Dresden is home to some of the most renowned and oldest museum institutions in the world. The city is not only an important cultural and artistic centre for Germany, but also a research and science centre, which guarantees a wide range of museums of all kinds.
The oldest museums, often containing the works of art and treasures acquired by the Saxon electors since the 14th century, are of course located in the old heart of the city: the Baroque Old Town.
A Catholic court church in Protestant Saxony?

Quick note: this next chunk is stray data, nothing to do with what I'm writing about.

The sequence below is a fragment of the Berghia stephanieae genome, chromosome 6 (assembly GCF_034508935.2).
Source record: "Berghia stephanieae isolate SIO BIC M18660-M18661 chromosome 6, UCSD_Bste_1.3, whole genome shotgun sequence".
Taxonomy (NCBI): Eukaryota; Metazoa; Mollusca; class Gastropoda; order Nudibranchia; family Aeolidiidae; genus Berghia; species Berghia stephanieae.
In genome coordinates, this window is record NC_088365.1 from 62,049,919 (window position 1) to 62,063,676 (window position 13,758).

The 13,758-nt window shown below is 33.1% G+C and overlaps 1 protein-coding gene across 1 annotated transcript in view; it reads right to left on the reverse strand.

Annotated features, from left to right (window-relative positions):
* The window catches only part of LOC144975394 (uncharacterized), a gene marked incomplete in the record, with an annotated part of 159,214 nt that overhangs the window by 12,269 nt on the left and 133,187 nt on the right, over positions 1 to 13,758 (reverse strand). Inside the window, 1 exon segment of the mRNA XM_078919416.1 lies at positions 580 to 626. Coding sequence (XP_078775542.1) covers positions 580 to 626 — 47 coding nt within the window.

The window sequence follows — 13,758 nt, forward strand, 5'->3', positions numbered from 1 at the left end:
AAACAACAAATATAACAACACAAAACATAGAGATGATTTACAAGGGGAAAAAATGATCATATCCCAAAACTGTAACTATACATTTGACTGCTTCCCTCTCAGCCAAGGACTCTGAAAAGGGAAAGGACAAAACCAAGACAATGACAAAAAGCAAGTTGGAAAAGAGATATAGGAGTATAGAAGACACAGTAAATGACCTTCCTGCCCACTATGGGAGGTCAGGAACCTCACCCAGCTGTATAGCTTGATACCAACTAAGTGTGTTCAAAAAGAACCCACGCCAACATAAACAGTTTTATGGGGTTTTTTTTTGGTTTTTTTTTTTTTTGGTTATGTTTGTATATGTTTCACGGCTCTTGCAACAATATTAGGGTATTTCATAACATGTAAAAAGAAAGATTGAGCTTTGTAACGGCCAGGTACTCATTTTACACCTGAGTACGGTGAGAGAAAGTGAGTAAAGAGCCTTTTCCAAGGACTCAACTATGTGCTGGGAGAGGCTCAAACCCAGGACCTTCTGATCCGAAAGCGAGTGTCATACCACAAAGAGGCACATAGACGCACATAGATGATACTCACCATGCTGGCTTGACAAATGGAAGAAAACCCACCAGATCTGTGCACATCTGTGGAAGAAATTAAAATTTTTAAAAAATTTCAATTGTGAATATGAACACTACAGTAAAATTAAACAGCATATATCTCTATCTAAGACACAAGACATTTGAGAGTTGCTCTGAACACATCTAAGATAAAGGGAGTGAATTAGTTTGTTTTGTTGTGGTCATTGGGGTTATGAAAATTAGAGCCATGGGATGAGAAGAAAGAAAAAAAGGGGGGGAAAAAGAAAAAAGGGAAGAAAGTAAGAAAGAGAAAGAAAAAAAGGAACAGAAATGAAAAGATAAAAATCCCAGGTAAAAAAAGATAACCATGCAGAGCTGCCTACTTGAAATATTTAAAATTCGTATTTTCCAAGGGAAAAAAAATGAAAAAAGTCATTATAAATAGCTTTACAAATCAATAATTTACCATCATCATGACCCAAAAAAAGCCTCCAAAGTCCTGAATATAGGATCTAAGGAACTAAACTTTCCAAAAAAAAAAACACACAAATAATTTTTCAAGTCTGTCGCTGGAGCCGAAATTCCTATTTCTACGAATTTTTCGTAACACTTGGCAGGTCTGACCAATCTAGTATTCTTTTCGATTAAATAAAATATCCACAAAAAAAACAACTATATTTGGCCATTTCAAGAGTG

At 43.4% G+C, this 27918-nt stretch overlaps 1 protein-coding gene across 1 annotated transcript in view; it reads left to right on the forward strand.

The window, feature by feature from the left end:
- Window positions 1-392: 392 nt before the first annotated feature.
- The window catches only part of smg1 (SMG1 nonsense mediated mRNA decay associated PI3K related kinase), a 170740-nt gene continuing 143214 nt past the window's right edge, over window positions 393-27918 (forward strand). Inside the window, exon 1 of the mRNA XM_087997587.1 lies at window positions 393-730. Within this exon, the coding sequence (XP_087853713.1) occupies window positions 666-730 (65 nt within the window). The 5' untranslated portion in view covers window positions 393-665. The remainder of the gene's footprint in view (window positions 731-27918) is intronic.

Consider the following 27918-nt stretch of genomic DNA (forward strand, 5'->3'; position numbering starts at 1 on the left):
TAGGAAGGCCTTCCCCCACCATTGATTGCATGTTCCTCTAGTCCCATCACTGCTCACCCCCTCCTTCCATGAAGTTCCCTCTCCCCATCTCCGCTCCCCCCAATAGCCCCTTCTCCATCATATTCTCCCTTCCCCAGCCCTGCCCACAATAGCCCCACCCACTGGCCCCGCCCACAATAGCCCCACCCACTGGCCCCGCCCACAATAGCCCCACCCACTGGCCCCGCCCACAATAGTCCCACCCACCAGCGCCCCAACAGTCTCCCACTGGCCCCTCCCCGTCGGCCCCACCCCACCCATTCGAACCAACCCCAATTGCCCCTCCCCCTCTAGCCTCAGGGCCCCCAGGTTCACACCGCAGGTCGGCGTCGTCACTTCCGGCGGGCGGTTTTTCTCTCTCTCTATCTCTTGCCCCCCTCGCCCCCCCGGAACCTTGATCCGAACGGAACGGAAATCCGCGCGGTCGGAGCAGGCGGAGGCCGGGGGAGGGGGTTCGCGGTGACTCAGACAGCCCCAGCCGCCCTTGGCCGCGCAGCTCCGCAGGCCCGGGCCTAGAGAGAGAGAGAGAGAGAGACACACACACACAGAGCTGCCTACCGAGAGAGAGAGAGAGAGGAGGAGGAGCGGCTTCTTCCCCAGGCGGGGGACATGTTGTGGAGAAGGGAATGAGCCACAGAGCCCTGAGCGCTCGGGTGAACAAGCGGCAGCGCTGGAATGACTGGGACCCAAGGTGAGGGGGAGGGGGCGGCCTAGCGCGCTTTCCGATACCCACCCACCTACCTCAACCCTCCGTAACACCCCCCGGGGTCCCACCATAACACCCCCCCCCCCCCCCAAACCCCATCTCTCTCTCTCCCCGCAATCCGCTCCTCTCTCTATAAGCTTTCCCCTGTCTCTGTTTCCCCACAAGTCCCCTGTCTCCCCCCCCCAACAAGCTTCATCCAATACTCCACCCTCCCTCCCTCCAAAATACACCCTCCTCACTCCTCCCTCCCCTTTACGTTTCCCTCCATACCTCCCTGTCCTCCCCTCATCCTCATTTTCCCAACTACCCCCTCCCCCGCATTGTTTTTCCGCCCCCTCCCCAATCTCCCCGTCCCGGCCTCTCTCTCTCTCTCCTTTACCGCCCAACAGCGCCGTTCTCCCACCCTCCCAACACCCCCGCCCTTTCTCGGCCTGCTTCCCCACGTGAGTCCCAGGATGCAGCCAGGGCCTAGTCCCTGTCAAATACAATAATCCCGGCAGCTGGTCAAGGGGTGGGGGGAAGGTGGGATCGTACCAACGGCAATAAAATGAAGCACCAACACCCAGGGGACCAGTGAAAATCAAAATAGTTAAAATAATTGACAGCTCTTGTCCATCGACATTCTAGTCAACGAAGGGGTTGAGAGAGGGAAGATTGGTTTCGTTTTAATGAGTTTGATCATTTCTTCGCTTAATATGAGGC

We cross the river once more on the imposing Augustus Bridge, leaving the Catholic Court Church on our right as we reach the gates of the Old Town. As we pass under the raised footbridge between the church and the palace, we try to imagine Augustus the Strong striding through the footbridge as the angry crowd rages against him. The history of this passageway and the church is indeed emblematic: the cathedral was completed in 1751 by order of August the Strong. The Saxon king had in fact decided to convert to Catholicism, and to have this cathedral built in the immediate vicinity of the royal palace, in order to be able to apply more easily for the title of king of Poland. Imagine the anger of the traditionally Protestant Saxons when they saw their king going to a Catholic church every Sunday to attend mass. To avoid insults and maybe even tomatoes on his face every Sunday morning, Augustus decided to connect the castle and the church with an elevated passageway, covered and well protected from the people!